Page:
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Selection of Molecular Descriptor Subsets for Property Prediction

Inga Paster1, Neima Brauner2, and Mordechai Shacham1. (1) Ben Gurion University of the Negev, Chemical Engineering Department, Beer-Sheva, 84105, Israel, (2) School of Engineering, Tel-Aviv University, Tel-Aviv, 69978, Israel

Pure-compound property data are at present available only for a small fraction of the compounds, pertaining to such diverse areas as chemistry and chemical engineering, environmental engineering and environmental impact assessment, hazard and operability analysis. Therefore, methods for reliable prediction of property data are needed. Current methods used to predict physical and thermodynamic properties can be classified into "group contribution" methods (see, for example, Marrero and Gani, 2001), methods based on the "corresponding-states principle", (Poling et al., 2001), "asymptotic behavior" correlations (Marano and Holder, 1997) and Quantitative Structure Property Relationships (QSPRs, Dearden et al., 2003).

Recently we have developed the Targeted QSPR (TQSPR) method (Shacham et al., 2007, Brauner, et al., 2008) which enables predicting properties within experimental error level. Unlike in the traditional QSPR methods, the TQSPR method is targeted to a particular compound, or a group of compounds, and relies on the identification of a relatively small number of structurally similar compounds. Hence, it can provide accurate predictions and estimates of the prediction error, while avoiding the need to model the highly nonlinear relationships between molecular descriptors and properties that may require large amount of experimental data.

A large database containing molecular descriptor data (up to 1600 molecular descriptors per compound) and physical property data for a large number of compounds is used for developing the TQSPR. First, a "target compound" representative of the desired "applicability domain" is selected. The correlation coefficient (or other similarity measures, all related to clustering algorithms, e.g. Euclidean distance) between the vector of molecular descriptors of the target compound and those of other compounds are used to select a subset of compounds similar to the target ("similarity group"). The first n (Го10) compounds with the highest correlation coefficient value and for which target property data are available serve as "training set" for the development of the TQSPR. The target compound and the rest of the compounds in the similarity group serve either as "validation set" (for members for which target property values are available), or as "predictive set" (compounds for which the property has to be predicted). The superiority of the method over conventional QSPRs depends on the ability of the algorithm to select a proper training set with high level of structural similarity to the target compound and the target property.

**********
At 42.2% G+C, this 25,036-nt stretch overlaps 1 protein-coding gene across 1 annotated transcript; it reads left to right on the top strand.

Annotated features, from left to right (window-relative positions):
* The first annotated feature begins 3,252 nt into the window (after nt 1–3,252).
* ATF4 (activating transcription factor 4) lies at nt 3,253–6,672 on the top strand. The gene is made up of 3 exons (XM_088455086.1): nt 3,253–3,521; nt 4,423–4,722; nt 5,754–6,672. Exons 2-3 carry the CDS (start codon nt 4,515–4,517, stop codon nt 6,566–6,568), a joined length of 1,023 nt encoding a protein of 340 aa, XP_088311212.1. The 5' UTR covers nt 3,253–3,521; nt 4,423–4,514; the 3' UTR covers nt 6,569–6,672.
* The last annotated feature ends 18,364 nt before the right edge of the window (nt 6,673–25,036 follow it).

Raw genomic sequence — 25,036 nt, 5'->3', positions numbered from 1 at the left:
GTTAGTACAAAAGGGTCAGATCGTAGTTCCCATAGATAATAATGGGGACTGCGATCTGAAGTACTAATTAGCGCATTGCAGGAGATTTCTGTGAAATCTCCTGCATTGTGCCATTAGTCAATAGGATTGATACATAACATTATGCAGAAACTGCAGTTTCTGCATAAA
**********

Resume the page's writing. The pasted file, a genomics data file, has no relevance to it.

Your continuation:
Using the training set, molecular descriptors whose linear combination can represent the target property within experimental error level are identified. A stepwise regression procedure is used to derive the linear regression model (containing typically one to four descriptors, out of the 1600 descriptors in the database) which is used eventually as the TQSPR model.

In the present work the optimal composition of the molecular descriptor subset, which is used for the similarity group selection, is investigated. The criterion for optimality is that the group selected based on the clustering measures, consists of compounds which are known to be structurally similar (such as members of homologous series). Various criteria for stepwise selection of the descriptors to be included in the TQSPR are also evaluated with regard to the precision of the property prediction for the target compound. The so-obtained TQSPR models are linear and typically consist of one or two descriptors.

The results of the so optimized algorithm are compared with predictions obtained with a 8-descriptors' QSPR and a neural network for predicting melting point temperatures of normal alkanes, 1-alkenes,1-alkanols, n-alkylbenzenes and n-alkanoic acids. The comparison is carried out for the prediction of the melting point temperatures, which can be measured accurately but notoriously difficult to predict (see for example Hughes et al., 2008). For most of the compounds the optimized version of the TQSPR method enables prediction of melting point within experimental error level with significantly lower prediction error than either the QSPR or the neural network predictions. The only exceptions are some low carbon number compounds (ethanoic acid, for example) whose similarity level with other compounds in the database is rather low.


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